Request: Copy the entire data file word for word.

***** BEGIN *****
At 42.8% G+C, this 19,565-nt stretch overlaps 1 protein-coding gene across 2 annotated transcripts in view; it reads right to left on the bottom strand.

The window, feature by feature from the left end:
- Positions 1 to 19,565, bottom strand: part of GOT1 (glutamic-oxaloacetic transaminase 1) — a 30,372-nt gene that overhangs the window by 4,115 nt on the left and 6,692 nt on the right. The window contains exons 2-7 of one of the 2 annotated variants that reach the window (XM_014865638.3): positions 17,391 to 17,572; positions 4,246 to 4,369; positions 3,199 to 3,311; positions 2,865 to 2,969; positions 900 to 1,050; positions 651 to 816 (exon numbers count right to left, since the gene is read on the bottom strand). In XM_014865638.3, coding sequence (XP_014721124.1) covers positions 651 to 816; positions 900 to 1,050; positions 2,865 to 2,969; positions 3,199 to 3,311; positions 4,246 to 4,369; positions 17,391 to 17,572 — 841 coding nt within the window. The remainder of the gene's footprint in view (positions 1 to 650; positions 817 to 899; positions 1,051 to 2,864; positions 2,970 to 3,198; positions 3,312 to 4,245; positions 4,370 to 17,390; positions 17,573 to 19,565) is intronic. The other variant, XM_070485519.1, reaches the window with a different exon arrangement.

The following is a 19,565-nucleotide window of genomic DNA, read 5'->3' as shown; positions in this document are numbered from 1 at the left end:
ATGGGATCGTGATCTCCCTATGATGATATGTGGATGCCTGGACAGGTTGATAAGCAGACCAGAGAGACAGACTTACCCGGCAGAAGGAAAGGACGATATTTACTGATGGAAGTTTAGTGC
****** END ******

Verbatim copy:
At 42.8% G+C, this 19,565-nt stretch overlaps 1 protein-coding gene across 2 annotated transcripts in view; it reads right to left on the bottom strand.

The window, feature by feature from the left end:
- Positions 1 to 19,565, bottom strand: part of GOT1 (glutamic-oxaloacetic transaminase 1) — a 30,372-nt gene that overhangs the window by 4,115 nt on the left and 6,692 nt on the right. The window contains exons 2-7 of one of the 2 annotated variants that reach the window (XM_014865638.3): positions 17,391 to 17,572; positions 4,246 to 4,369; positions 3,199 to 3,311; positions 2,865 to 2,969; positions 900 to 1,050; positions 651 to 816 (exon numbers count right to left, since the gene is read on the bottom strand). In XM_014865638.3, coding sequence (XP_014721124.1) covers positions 651 to 816; positions 900 to 1,050; positions 2,865 to 2,969; positions 3,199 to 3,311; positions 4,246 to 4,369; positions 17,391 to 17,572 — 841 coding nt within the window. The remainder of the gene's footprint in view (positions 1 to 650; positions 817 to 899; positions 1,051 to 2,864; positions 2,970 to 3,198; positions 3,312 to 4,245; positions 4,370 to 17,390; positions 17,573 to 19,565) is intronic. The other variant, XM_070485519.1, reaches the window with a different exon arrangement.

The following is a 19,565-nucleotide window of genomic DNA, read 5'->3' as shown; positions in this document are numbered from 1 at the left end:
ATGGGATCGTGATCTCCCTATGATGATATGTGGATGCCTGGACAGGTTGATAAGCAGACCAGAGAGACAGACTTACCCGGCAGAAGGAAAGGACGATATTTACTGATGGAAGTTTAGTGC